Beyond just offering analysis, you can also write and rewrite content and documentation using AI. The rise of ChatGPT has dramatically shifted the landscape of many industries and professions, including project management. You can automate project planning, generate project status reports, summarize meetings, and even develop training materials.

You can also write, and rewrite documents based on drafts and get those results formatted in bullet form or as a paragraph. The best tools also allow you to select and edit the AI’s output to your team’s specifications.

Monitoring Progress

AI project management tools offer PMs the ability to monitor the progress of their projects or sprints. Team members and stakeholders can visually see how the project is progressing against the planned timeline. With AI project management software tools, you can communicate with your team and update project progress. This can help improve team communication and collaboration, leading to more successful project delivery.



Project managers often must grapple with vast amounts of data in bite-sized pieces to make informed decisions. AI tools can create a brief abstract or reframe requirements in different terms so PMs can make decisions quickly. The ability to reframe requirements also has explanatory power so that team members from different disciplines can better understand their colleagues’ intentions.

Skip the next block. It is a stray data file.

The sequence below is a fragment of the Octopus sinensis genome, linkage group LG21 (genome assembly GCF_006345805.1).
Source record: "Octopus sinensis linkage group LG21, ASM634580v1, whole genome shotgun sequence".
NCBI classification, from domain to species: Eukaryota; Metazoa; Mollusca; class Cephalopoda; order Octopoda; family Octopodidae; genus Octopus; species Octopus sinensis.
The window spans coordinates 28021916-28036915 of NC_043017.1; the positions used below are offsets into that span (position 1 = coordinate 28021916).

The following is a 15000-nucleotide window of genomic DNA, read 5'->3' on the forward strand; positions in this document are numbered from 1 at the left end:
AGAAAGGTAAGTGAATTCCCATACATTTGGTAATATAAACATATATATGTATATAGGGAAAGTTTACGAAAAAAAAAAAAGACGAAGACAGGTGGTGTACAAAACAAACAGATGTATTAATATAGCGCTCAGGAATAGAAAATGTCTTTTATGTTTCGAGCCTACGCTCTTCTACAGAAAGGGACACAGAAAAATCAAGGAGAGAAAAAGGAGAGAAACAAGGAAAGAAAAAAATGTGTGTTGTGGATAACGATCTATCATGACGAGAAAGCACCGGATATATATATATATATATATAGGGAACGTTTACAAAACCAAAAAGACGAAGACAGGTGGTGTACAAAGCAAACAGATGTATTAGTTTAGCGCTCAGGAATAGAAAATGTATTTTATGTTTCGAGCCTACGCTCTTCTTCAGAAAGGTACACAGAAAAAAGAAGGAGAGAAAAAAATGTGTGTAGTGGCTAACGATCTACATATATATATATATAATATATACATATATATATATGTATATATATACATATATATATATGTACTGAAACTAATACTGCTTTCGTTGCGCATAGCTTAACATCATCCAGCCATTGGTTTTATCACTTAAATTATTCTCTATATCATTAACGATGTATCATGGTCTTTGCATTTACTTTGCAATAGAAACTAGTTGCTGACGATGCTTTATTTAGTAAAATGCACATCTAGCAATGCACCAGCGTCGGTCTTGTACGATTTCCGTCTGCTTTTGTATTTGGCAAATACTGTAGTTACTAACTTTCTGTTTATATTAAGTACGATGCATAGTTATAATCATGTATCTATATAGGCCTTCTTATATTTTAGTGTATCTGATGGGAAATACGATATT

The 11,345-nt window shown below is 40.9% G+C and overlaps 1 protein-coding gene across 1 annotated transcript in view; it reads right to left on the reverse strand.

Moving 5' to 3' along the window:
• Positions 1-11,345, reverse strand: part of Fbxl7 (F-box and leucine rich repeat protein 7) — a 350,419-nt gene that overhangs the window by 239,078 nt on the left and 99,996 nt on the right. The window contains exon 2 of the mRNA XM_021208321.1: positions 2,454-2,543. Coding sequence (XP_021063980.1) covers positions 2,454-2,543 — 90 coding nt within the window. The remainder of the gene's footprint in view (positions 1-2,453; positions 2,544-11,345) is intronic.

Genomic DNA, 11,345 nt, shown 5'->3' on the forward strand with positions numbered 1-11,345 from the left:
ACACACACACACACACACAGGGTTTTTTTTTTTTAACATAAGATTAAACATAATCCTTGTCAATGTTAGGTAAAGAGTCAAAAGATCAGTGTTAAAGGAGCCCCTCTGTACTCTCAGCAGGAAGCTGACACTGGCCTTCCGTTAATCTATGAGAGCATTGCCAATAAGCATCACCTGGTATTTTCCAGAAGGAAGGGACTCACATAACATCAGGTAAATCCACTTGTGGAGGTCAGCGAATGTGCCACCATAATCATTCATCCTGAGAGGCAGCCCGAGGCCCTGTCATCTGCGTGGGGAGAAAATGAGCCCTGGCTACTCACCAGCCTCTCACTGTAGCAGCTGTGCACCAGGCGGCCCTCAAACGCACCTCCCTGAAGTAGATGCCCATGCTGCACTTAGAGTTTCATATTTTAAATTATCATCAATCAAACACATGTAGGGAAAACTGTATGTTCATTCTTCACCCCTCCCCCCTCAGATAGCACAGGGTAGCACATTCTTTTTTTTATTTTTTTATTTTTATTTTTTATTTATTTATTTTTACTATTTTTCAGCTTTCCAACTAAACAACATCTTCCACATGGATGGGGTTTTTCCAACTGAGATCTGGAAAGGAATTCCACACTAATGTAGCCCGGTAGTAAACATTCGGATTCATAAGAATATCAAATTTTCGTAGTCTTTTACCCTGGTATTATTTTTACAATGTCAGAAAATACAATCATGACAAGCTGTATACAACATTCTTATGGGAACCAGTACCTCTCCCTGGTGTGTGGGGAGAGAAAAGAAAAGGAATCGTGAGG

Generating Reports

Current tools can generate reports from your documentation with one click. An AI project management driven method leaves tools to summarize meeting notes or project updates in seconds with pre-structured headers, tables, and more, these tools ensure that project managers have perfectly formatted content.

While these are some basic tools that project managers can use, AI project management tools can go even further. This includes converting requirements data into user stories, translating requirements from language to language for better collaboration, and even elaborate on existing requirements.


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How to Adapt and Thrive with AI Project Management Tools


There’s no doubt that AI in project management will be the new paradigm in the near future. A Gartner study said that AI will handle 80% of project management tasks by 2023. The best way to deal with this upcoming change is to adapt to it. Here’s how:

Embrace the Changes in the Project Management Role

A change in the role of project manager is inevitable in many ways. Here are a few ways you can adapt and thrive in the evolving role of PM.

  • Focus on Soft Skills: With automation handling routine tasks, the PM role will focus more on soft skills like leadership, strategy, and building high-performing teams. Organizations will need the leadership skills of PMs to keep their companies competitive by switching to AI tools.
  • Strategic Alignment: While AI will lead to gains in productivity, using this productivity boost in the right way will involve PMs focusing more on aligning projects with strategic goals for results. This includes using other strategic tools like baselining and documentation tools to direct the power of AI in the best possible way.

Learn Continuously About New Technologies

The future is a hybrid of machine speed and human judgment. To keep up with these rapid changes, PMs should stay updated with the latest technologies and tools that can help them in their work. This includes new AI technologies as well as other technologies coming down the pipeline.

A key skill for the future is data literacy. In a recent report, 31% of organizations said data-related skills like data management, analytics and big data, are the highest talent development priorities.